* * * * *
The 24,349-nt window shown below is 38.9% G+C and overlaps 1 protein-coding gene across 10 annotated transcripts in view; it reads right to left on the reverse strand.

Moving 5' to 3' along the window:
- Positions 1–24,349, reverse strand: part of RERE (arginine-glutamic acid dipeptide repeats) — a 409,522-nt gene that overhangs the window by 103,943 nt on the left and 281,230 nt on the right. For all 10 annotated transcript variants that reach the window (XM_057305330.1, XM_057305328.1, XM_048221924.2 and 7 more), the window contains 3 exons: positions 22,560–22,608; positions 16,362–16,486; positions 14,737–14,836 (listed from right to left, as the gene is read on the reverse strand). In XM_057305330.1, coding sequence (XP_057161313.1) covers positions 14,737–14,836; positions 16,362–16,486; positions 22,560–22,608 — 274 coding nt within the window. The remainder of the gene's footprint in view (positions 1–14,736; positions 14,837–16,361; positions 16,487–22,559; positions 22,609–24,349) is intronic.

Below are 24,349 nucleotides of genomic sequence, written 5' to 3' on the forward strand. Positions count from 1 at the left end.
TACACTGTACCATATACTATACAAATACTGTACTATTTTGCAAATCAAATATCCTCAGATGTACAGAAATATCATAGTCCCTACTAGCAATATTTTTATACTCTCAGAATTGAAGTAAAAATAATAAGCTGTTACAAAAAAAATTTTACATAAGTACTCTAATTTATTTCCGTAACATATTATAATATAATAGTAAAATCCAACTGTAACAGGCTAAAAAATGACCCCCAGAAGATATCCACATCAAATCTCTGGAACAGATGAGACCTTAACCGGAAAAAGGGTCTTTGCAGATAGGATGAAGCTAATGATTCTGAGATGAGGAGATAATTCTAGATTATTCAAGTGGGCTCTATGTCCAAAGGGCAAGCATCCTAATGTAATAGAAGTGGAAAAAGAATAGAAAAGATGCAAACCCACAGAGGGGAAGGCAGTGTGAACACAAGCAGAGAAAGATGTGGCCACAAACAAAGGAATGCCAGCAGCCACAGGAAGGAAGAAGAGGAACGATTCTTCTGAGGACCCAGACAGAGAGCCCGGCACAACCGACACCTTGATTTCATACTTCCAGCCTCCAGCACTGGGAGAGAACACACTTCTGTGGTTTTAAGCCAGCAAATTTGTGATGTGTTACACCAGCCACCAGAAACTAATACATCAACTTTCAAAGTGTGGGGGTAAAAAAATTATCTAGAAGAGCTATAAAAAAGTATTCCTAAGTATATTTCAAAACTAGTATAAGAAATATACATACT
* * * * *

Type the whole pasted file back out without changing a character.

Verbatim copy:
The 24,349-nt window shown below is 38.9% G+C and overlaps 1 protein-coding gene across 10 annotated transcripts in view; it reads right to left on the reverse strand.

Moving 5' to 3' along the window:
- Positions 1–24,349, reverse strand: part of RERE (arginine-glutamic acid dipeptide repeats) — a 409,522-nt gene that overhangs the window by 103,943 nt on the left and 281,230 nt on the right. For all 10 annotated transcript variants that reach the window (XM_057305330.1, XM_057305328.1, XM_048221924.2 and 7 more), the window contains 3 exons: positions 22,560–22,608; positions 16,362–16,486; positions 14,737–14,836 (listed from right to left, as the gene is read on the reverse strand). In XM_057305330.1, coding sequence (XP_057161313.1) covers positions 14,737–14,836; positions 16,362–16,486; positions 22,560–22,608 — 274 coding nt within the window. The remainder of the gene's footprint in view (positions 1–14,736; positions 14,837–16,361; positions 16,487–22,559; positions 22,609–24,349) is intronic.

Below are 24,349 nucleotides of genomic sequence, written 5' to 3' on the forward strand. Positions count from 1 at the left end.
TACACTGTACCATATACTATACAAATACTGTACTATTTTGCAAATCAAATATCCTCAGATGTACAGAAATATCATAGTCCCTACTAGCAATATTTTTATACTCTCAGAATTGAAGTAAAAATAATAAGCTGTTACAAAAAAAATTTTACATAAGTACTCTAATTTATTTCCGTAACATATTATAATATAATAGTAAAATCCAACTGTAACAGGCTAAAAAATGACCCCCAGAAGATATCCACATCAAATCTCTGGAACAGATGAGACCTTAACCGGAAAAAGGGTCTTTGCAGATAGGATGAAGCTAATGATTCTGAGATGAGGAGATAATTCTAGATTATTCAAGTGGGCTCTATGTCCAAAGGGCAAGCATCCTAATGTAATAGAAGTGGAAAAAGAATAGAAAAGATGCAAACCCACAGAGGGGAAGGCAGTGTGAACACAAGCAGAGAAAGATGTGGCCACAAACAAAGGAATGCCAGCAGCCACAGGAAGGAAGAAGAGGAACGATTCTTCTGAGGACCCAGACAGAGAGCCCGGCACAACCGACACCTTGATTTCATACTTCCAGCCTCCAGCACTGGGAGAGAACACACTTCTGTGGTTTTAAGCCAGCAAATTTGTGATGTGTTACACCAGCCACCAGAAACTAATACATCAACTTTCAAAGTGTGGGGGTAAAAAAATTATCTAGAAGAGCTATAAAAAAGTATTCCTAAGTATATTTCAAAACTAGTATAAGAAATATACATACT